The ToadStool Table


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This is coming along nicely. It's very interesting seeing your jigs that you are using to make these table tops. The three legs on the base seem kinda close together even with the extra weight it appears to me that it might be slightly tippy. Tripods are good for never rocking but aren't as stable along the base of the triangle. It'll probably be fine I'm just curious i guess.

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18 minutes ago, Chestnut said:

 Tripods are good for never rocking but aren't as stable along the base of the triangle.

I agree that the base is fairly small, but there is still the option of having the bottom of the cone directly on the floor. If I can get the top of the cone trimmed perpendicular to the verticle center of the cone, I can adjust the feet from above, before installing the top, allowing the feet to just add a bit of stability if the bottom rim rocks. 

As for ballast, that bolt can hold 5 ten-pound plates, so I feel confident. Like a Weeble, it might wobble, but it won't fall down! :D

Sorry Drew, you might need someone older to explain that reference...

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So tripods or bases with 3 contact points don't rock on an uneven surface like a base with 4 legs. The trouble with tripods is the distance from the center to the base is half that of the distance from the center to a leg. If yo apply a force along one of those 3 sides of the tripod they tip somewhat easily. In the picture below if a force is applied on the edge of the table, aka someone leaning on it, the person will have a much greater lever to tip the table over vs if they lean near a leg.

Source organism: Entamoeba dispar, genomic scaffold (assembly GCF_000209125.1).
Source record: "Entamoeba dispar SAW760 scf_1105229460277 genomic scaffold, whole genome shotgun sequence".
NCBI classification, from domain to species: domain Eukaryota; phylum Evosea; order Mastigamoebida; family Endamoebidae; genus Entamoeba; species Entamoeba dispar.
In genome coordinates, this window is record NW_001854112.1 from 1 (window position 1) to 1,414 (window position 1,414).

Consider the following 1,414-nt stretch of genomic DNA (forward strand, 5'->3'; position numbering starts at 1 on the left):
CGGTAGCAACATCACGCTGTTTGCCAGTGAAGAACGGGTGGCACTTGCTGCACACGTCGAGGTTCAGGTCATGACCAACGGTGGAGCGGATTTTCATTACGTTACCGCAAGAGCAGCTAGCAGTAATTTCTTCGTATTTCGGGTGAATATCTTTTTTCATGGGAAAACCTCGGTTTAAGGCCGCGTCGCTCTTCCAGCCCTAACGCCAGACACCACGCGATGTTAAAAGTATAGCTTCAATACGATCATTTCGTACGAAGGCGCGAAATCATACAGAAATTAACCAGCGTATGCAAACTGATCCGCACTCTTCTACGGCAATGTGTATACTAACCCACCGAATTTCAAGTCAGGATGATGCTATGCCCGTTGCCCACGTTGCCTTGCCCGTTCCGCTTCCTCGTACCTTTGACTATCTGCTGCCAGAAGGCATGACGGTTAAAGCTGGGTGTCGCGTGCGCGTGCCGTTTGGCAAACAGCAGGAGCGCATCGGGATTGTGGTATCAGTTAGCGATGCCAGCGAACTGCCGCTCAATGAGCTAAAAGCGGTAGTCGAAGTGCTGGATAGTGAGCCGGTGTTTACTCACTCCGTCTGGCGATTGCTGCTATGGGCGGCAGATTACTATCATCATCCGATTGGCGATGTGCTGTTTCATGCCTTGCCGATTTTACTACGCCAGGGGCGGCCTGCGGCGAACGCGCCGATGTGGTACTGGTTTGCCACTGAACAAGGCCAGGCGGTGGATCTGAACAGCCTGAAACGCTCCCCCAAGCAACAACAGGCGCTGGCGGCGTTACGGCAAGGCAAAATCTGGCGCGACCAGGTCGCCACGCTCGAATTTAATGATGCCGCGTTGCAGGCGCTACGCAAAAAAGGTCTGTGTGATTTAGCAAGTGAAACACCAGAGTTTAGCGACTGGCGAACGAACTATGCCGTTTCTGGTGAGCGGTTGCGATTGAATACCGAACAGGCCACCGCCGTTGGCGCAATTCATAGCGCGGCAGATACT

I don't know the dimensions of your table so the numbers there are just for illustration purposes.

With your added weight i doubt it's a concern but just a thought that came to mind. It's goign to be hard to tell until you get the table together.

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The table top is 42" diameter (approximately), and the base is a bit more than 1/3 of that, about 15 1/2 ID". The idea with the adjustable feet being tucked under the 'skirt' at the bottom is to let the feet touch down just enough to eliminate any rocking on the concrete floor this will live on. The rim of the base will probably still touch in at least one point, and be  only a small fraction of an inch off the floor at most, so the rim will really catch any leaning events. It may still tip, but with ballast to counter the weight of the top, I expect it will be hard to push over.

The design stems from the client's desire to avoid having the usual 4 feet sticking out, so as to maximize seating around the circular table. I'll admit, its an experiment.

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Ross, your already thinking along the same lines as the solution I was going to suggest.  Adding 4th, 5th and 6th feet at the perimeter of the cone that are say 1/8"  off the floor.  These would be like outriggers to limit tip.  But the skirt or rim of the base is even better if the gap is small enough.

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On 3/17/2020 at 8:15 AM, wtnhighlander said:

Like a Weeble, it might wobble, but it won't fall down! :D

Sorry Drew, you might need someone older to explain that reference...

LOL i completely misread your post. I thought you were asking for clarification and explained the triangle thing which you probably knew. Man i feel like a mooron.